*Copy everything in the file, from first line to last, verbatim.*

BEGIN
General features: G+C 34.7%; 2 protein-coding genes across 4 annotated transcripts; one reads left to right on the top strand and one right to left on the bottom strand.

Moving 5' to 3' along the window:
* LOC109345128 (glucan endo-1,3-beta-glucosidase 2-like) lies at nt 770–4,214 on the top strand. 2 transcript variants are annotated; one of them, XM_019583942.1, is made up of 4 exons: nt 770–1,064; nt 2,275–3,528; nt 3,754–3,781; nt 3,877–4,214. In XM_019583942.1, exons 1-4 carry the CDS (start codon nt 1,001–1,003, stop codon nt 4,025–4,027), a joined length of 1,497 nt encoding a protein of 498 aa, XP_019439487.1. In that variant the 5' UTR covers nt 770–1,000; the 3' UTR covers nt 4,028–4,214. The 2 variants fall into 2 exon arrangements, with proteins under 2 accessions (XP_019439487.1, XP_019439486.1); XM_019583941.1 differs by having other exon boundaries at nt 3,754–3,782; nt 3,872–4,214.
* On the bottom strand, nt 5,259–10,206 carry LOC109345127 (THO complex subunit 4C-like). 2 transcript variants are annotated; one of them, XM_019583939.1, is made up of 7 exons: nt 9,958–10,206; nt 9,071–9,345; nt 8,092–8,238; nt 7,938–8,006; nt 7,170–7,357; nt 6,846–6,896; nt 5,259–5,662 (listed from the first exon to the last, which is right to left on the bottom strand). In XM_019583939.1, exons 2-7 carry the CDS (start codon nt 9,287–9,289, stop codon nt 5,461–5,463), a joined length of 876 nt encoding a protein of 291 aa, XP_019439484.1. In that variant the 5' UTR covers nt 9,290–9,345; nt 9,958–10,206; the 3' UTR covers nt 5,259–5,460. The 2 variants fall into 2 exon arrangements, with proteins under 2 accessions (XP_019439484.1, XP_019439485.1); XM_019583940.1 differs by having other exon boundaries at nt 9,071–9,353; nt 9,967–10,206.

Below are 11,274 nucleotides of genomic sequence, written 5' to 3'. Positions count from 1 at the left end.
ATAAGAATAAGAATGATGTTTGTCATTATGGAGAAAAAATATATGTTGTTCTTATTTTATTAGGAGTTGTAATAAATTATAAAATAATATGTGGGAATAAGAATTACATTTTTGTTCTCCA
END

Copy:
General features: G+C 34.7%; 2 protein-coding genes across 4 annotated transcripts; one reads left to right on the top strand and one right to left on the bottom strand.

Moving 5' to 3' along the window:
* LOC109345128 (glucan endo-1,3-beta-glucosidase 2-like) lies at nt 770–4,214 on the top strand. 2 transcript variants are annotated; one of them, XM_019583942.1, is made up of 4 exons: nt 770–1,064; nt 2,275–3,528; nt 3,754–3,781; nt 3,877–4,214. In XM_019583942.1, exons 1-4 carry the CDS (start codon nt 1,001–1,003, stop codon nt 4,025–4,027), a joined length of 1,497 nt encoding a protein of 498 aa, XP_019439487.1. In that variant the 5' UTR covers nt 770–1,000; the 3' UTR covers nt 4,028–4,214. The 2 variants fall into 2 exon arrangements, with proteins under 2 accessions (XP_019439487.1, XP_019439486.1); XM_019583941.1 differs by having other exon boundaries at nt 3,754–3,782; nt 3,872–4,214.
* On the bottom strand, nt 5,259–10,206 carry LOC109345127 (THO complex subunit 4C-like). 2 transcript variants are annotated; one of them, XM_019583939.1, is made up of 7 exons: nt 9,958–10,206; nt 9,071–9,345; nt 8,092–8,238; nt 7,938–8,006; nt 7,170–7,357; nt 6,846–6,896; nt 5,259–5,662 (listed from the first exon to the last, which is right to left on the bottom strand). In XM_019583939.1, exons 2-7 carry the CDS (start codon nt 9,287–9,289, stop codon nt 5,461–5,463), a joined length of 876 nt encoding a protein of 291 aa, XP_019439484.1. In that variant the 5' UTR covers nt 9,290–9,345; nt 9,958–10,206; the 3' UTR covers nt 5,259–5,460. The 2 variants fall into 2 exon arrangements, with proteins under 2 accessions (XP_019439484.1, XP_019439485.1); XM_019583940.1 differs by having other exon boundaries at nt 9,071–9,353; nt 9,967–10,206.

Below are 11,274 nucleotides of genomic sequence, written 5' to 3'. Positions count from 1 at the left end.
ATAAGAATAAGAATGATGTTTGTCATTATGGAGAAAAAATATATGTTGTTCTTATTTTATTAGGAGTTGTAATAAATTATAAAATAATATGTGGGAATAAGAATTACATTTTTGTTCTCCA